As living conditions improve around the world and advances in healthcare elongate life expectancy for most humans, the helping professions will see immense growth. After all, someone has to take care of people as they age past the point where they can sufficiently care for their own needs independently.
Caregivers and caretakers are part of the helping professions, but do they perform the same tasks? What is the difference between someone who gives care and someone who takes care?
Let’s examine these two words.
What is the Difference Between Caretaker and Caregiver?
In this post, I will compare caregiver vs. caretaker. I will use each of these words in at least one example sentence, so you can see how they appear in context.
Plus, I will show you a helpful memory tool that will make choosing either caretaker or caregiver a bit easier.
When to Use Caregiver
What does caregiver mean? Caregiver is a noun that means one who supports another person. This support could be physical, as in the case of the elderly or disabled, emotional, or psychological, as in the context of many caring professions.
Caregiving is a profession in the field of human services. A caregiver may provide support in a client’s own home, either on a live-in or visiting basis or work in a facility.
Here are a few examples of caregiver in sentences,
- “We are having a hard time finding a reliable in-home caregiver for Ethel,” said Marge.
- Brianna currently works as a caregiver, but she is seeking employment as a case manager.
- AARP and the Advertising Council are beginning a new advertising and social media campaign this week designed to illustrate the many roles caregivers play and to thank them for this assistance. –The New York Times
When to Use Caretaker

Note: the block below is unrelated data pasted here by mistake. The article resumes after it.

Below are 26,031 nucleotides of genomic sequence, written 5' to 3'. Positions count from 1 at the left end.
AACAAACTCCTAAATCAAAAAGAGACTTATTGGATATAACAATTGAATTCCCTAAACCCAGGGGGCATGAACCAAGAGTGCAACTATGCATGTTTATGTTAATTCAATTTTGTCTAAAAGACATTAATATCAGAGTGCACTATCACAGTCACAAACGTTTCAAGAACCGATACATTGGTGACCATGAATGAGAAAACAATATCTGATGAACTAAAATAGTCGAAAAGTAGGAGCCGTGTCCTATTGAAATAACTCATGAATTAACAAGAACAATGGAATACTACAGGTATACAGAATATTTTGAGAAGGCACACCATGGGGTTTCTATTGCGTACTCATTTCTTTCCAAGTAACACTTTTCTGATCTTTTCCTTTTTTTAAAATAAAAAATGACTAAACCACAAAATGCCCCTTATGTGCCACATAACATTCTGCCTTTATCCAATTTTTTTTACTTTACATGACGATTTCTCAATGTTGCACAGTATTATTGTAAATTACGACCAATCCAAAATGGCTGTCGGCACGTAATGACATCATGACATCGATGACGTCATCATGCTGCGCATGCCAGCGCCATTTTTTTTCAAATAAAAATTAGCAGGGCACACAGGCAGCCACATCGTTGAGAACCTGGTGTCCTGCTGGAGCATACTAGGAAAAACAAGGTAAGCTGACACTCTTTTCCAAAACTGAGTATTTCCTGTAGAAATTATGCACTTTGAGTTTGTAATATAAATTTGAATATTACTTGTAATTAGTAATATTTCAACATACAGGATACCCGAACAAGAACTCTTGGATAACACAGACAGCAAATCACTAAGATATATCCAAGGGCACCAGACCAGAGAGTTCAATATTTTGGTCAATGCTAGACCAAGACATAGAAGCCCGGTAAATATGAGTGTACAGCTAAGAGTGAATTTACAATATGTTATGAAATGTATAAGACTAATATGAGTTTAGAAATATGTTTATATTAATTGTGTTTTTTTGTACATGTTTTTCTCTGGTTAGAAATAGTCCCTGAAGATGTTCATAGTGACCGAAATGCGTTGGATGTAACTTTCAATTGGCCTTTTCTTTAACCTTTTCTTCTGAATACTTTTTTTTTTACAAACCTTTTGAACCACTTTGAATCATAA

What does caretaker mean? Caretaker is a similar noun. It is a synonym of caregiver when it means one who gives support to another person. Caretaker can also refer to a person who supports inanimate objects, like personal property or a building.
- Also missing was Concepcion Picciotto, the legendary protester who has served as the vigil’s longest-running caretaker. –The Washington Post
Caretaker is more common in British English than American. It is older than caregiver, but caregiver has risen in usage in recent decades so that it appears roughly as often as caretaker in British English.
British English has another synonym, carer, which is even more popular. The charts below show the relative usage of these three terms in both language communities.
These charts aren’t exhaustive in their scope (they only look at books published in English since 1800), but they clear the preferences for caretaker vs. caregiver in American vs. British English.
Americans prefer caregiver and rarely ever use carer. On the other hand, British users prefer carer to either caregiver or caretaker, which are about neck-and-neck for second place.
Trick to Remember the Difference
If you are describing someone who cares for something that isn’t a person, you should use caretaker in both American and British English. For example, someone who attends the grounds of a cemetery is a caretaker.
For someone who cares for a person, use carer in British English and caregiver in American English.
Since carer is a two-syllable word, like London, it should be simple to remember that carer is the British version of this term.
Is it caregiver or caretaker? Caregiver, caretaker, and carer are nouns that mean one who gives support to another person. Caretaker can also refer to support for inanimate objects.
- Americans use caregiver more often.
- Britons use caregiver and caretaker equally, but prefer carer to both words.